High Fiber Foods You Should Add To Your Diet
What is fiber?
Fiber. Dietary fiber is one of the classes of complex carbohydrates that is described as an indigestible, long-chain composed of sugar molecules. Fiber is naturally present in complex carbs in foods like vegetables, fruits grains, legumes, and grains.
Fiber is a type of carbohydrate that can be divided into two distinct types: insoluble and soluble.
Soluble Fiber. Soluble fiber dissolves in water. If it does, it blends with water to create an emulsion-like substance, which gives bulk. The gel-like fiber can help slow digestion, making you fuller for longer and aiding to stabilize blood sugar. In addition, it is the kind of fiber that’s most closely associated with helping reduce cholesterol. Chia seeds, as an example, are high in soluble fiber.
Insoluble Fiber. Instead of dissolving within the water, the insoluble fiber moves into your digestive system undetected. The bulking characteristic of insoluble fiber can help transfer food particles through your body, which adds bulk to stool.
Daily Fiber Consumption
Americans need to have 28 grams of fiber a day if they’re eating the 2,000 calories diet, as per the FDA.
We’re not even near that number. A report by the Food and Drug Administration says that the average American woman consumes just 15g of fiber per day, whereas the average adult male consumes less than 19 grams a day.
It’s a good thing that following a few clever swaps and smart inclusions of high-fiber food items to your daily diet will assist you in reaching these recommended intake goals.
What are the Best Fiber Foods
The following foods are deemed to constitute considered to be an “Excellent Source” of fiber which means they supply greater than 20 percent of daily DV. This equates to over 5.6 grams of fiber for standard portion size.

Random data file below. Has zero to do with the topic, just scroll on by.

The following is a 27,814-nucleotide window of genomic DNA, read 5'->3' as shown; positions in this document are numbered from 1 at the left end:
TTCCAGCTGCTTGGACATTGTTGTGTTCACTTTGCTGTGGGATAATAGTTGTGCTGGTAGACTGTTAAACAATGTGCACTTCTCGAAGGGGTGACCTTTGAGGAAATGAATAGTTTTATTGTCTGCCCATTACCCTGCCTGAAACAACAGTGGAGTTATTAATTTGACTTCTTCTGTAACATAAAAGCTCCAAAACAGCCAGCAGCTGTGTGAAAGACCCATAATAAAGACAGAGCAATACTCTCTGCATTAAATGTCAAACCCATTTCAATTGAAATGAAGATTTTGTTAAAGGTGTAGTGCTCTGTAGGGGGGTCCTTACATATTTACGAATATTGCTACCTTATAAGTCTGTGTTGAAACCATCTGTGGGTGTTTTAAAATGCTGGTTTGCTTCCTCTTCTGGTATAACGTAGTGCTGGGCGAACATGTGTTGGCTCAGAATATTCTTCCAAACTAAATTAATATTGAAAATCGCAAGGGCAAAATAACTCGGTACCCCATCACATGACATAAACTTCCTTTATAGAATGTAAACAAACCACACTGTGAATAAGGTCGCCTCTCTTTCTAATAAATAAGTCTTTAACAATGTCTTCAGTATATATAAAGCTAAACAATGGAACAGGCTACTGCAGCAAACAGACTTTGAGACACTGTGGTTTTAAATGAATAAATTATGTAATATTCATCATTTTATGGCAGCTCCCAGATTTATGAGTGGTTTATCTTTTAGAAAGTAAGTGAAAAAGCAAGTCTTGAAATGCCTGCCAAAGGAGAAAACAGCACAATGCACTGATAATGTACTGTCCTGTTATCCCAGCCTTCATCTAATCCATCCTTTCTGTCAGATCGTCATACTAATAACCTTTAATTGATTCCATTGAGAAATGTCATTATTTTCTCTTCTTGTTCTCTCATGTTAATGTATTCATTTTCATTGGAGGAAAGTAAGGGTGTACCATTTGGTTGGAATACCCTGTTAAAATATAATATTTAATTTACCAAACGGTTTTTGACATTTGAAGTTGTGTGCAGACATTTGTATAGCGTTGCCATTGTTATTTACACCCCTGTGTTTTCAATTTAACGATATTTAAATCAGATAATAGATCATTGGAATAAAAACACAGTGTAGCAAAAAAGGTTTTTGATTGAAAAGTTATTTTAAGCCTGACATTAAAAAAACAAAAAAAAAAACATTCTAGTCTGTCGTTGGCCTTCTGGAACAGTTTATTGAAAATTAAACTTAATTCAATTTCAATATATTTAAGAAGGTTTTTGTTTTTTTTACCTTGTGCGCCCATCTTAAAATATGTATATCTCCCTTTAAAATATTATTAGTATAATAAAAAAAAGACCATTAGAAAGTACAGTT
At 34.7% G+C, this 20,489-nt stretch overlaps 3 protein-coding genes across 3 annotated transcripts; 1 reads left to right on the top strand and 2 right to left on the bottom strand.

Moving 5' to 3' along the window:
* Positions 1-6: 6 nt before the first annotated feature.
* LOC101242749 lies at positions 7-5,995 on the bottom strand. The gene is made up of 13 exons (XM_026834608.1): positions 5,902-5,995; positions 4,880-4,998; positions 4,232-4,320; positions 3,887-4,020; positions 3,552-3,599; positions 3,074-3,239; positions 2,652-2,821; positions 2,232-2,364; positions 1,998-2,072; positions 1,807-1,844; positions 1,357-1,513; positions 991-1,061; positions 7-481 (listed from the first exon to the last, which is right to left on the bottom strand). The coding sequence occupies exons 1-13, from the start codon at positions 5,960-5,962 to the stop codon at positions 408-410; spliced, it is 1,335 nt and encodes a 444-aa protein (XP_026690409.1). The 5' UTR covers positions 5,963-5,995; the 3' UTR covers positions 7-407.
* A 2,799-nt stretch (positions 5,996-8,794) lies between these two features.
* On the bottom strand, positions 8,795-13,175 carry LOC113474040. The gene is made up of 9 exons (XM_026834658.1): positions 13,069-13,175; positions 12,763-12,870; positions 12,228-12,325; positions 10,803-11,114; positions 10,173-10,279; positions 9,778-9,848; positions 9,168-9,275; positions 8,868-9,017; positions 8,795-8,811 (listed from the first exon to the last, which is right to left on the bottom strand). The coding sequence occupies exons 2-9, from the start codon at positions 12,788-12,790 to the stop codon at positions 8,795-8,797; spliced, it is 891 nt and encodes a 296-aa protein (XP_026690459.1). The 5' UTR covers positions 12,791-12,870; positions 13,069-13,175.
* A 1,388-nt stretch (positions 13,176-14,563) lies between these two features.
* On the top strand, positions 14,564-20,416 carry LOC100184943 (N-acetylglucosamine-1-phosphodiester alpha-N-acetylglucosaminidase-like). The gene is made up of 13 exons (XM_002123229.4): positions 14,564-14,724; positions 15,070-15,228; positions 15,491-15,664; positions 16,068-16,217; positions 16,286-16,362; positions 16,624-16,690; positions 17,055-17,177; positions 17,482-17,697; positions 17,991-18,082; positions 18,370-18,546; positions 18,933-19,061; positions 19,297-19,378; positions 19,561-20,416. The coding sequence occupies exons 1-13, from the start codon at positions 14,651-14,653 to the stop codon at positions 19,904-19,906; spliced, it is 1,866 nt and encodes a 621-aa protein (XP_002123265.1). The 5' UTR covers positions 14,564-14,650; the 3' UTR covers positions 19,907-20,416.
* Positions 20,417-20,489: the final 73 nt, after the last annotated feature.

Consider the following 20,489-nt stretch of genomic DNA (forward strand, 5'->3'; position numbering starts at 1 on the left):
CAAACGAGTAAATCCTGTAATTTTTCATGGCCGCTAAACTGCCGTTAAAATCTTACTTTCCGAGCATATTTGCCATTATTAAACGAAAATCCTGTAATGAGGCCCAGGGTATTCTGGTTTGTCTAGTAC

- Navy Beans
Fiber per 1/2 cup (cooked): 9.6 grams
Navy beans are the most potent source of fiber. This makes them the most well-known of the high-fiber food items. Even if you’re not trying to get 34 percent of the daily recommended intake of fiber in a single meal You can also be confident the addition of navy beans into your soup will help to improve your health, as it’s among the 30 foods that lower the risk of breast cancer.
- Acorn Squash
Fiber per 1 cup (cubed, baked): 9 grams
The winter squash offers a mild, sweet flavor, but a cup of mashed squash provides your body with six grams of satisfying fiber. Additionally, acorn squash is also a great source of vitamin C. A single serving contains around 20% of the daily requirements. This is essential for your immune system.
- Black Beans
Fiber per 1/2 cup (cooked): 8.3 grams
Yes, the old grammar school rhyme is accurate–beans are good for your heart due to their 15 % fiber in a cup, which helps lower bad cholesterol as well as combat heart disease. “Beans are a great source of nutrition–they’re high in protein and fiber, so don’t forget about them! Add them to your salad at lunch or add them to a dish at dinner,” Jessica Crandall from Denver, who is an RD certified Diabetes Educator and the former National Spokesperson for the Academy of Nutrition and Dietetics.
- Chia Seeds
Chia Seeds high in fiber are a great source of food
Fiber per 2 Tbsp (24 g): 8.3 grams
Anything that contains more than five grams or more of fiber in a serving, is thought to be high. One eight ounces 28 grams of chia seeds contains more than double that! Sprinkle a tablespoonful of these nutritious seeds in smoothies, yogurt or sprinkle them on salads to increase your intake of fiber and reap the benefits for digestion. We’ve also collected the top Chia seed recipes for more inspiration!
- Split Peas
Fiber per 1/2 cup (cooked): 8.1 grams
Yes, they’re different from green peas, even though they’re the same! With more than sixteen grams of fiber per cup, one cup of split peas will take you to the suggested 10 grams of food and even more. You can choose to stick to the classic split pea soup or take it as an excuse to search for interesting new recipes and play around at home.
Fiber per 1 cup: 8 grams
In general, fruit is an excellent food source for this macronutrient. In fact, with just 8 grams in a cup, raspberries are the star of the show. Combining this antioxidant-rich fruit with your oatmeal or cereal will give you a boost of energy and carry you through the day and help you get that 30g daily within a matter of minutes.